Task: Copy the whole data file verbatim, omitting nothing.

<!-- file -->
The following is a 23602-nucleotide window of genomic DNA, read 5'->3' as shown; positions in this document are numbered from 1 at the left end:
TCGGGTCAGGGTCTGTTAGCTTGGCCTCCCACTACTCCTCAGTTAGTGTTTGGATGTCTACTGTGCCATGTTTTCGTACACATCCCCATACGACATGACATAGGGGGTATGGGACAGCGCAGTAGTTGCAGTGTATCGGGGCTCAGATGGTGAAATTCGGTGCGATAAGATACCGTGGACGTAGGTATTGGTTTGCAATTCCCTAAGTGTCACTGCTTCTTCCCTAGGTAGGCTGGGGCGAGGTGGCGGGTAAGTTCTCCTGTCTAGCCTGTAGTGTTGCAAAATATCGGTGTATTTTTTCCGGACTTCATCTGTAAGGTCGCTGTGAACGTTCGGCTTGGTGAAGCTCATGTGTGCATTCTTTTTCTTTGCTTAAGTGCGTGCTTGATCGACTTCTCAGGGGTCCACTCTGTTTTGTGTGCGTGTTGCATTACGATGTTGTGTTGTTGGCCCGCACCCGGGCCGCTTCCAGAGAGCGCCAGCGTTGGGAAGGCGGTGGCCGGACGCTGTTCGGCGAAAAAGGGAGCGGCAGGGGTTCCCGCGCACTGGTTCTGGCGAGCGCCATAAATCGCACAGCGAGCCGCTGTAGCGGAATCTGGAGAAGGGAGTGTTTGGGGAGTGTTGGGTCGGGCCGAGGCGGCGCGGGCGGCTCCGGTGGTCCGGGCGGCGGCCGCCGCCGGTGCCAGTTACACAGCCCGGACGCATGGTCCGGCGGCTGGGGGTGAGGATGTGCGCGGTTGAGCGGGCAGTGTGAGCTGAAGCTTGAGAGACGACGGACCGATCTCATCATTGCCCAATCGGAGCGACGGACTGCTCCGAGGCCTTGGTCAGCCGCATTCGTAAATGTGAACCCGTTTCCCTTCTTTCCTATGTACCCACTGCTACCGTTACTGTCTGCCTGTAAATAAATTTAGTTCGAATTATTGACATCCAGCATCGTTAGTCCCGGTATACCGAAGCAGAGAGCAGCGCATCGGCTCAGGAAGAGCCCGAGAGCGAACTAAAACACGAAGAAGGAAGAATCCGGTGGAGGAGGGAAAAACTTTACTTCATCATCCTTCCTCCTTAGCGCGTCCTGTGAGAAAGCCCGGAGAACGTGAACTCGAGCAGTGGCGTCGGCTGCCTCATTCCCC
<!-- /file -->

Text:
The following is a 23602-nucleotide window of genomic DNA, read 5'->3' as shown; positions in this document are numbered from 1 at the left end:
TCGGGTCAGGGTCTGTTAGCTTGGCCTCCCACTACTCCTCAGTTAGTGTTTGGATGTCTACTGTGCCATGTTTTCGTACACATCCCCATACGACATGACATAGGGGGTATGGGACAGCGCAGTAGTTGCAGTGTATCGGGGCTCAGATGGTGAAATTCGGTGCGATAAGATACCGTGGACGTAGGTATTGGTTTGCAATTCCCTAAGTGTCACTGCTTCTTCCCTAGGTAGGCTGGGGCGAGGTGGCGGGTAAGTTCTCCTGTCTAGCCTGTAGTGTTGCAAAATATCGGTGTATTTTTTCCGGACTTCATCTGTAAGGTCGCTGTGAACGTTCGGCTTGGTGAAGCTCATGTGTGCATTCTTTTTCTTTGCTTAAGTGCGTGCTTGATCGACTTCTCAGGGGTCCACTCTGTTTTGTGTGCGTGTTGCATTACGATGTTGTGTTGTTGGCCCGCACCCGGGCCGCTTCCAGAGAGCGCCAGCGTTGGGAAGGCGGTGGCCGGACGCTGTTCGGCGAAAAAGGGAGCGGCAGGGGTTCCCGCGCACTGGTTCTGGCGAGCGCCATAAATCGCACAGCGAGCCGCTGTAGCGGAATCTGGAGAAGGGAGTGTTTGGGGAGTGTTGGGTCGGGCCGAGGCGGCGCGGGCGGCTCCGGTGGTCCGGGCGGCGGCCGCCGCCGGTGCCAGTTACACAGCCCGGACGCATGGTCCGGCGGCTGGGGGTGAGGATGTGCGCGGTTGAGCGGGCAGTGTGAGCTGAAGCTTGAGAGACGACGGACCGATCTCATCATTGCCCAATCGGAGCGACGGACTGCTCCGAGGCCTTGGTCAGCCGCATTCGTAAATGTGAACCCGTTTCCCTTCTTTCCTATGTACCCACTGCTACCGTTACTGTCTGCCTGTAAATAAATTTAGTTCGAATTATTGACATCCAGCATCGTTAGTCCCGGTATACCGAAGCAGAGAGCAGCGCATCGGCTCAGGAAGAGCCCGAGAGCGAACTAAAACACGAAGAAGGAAGAATCCGGTGGAGGAGGGAAAAACTTTACTTCATCATCCTTCCTCCTTAGCGCGTCCTGTGAGAAAGCCCGGAGAACGTGAACTCGAGCAGTGGCGTCGGCTGCCTCATTCCCC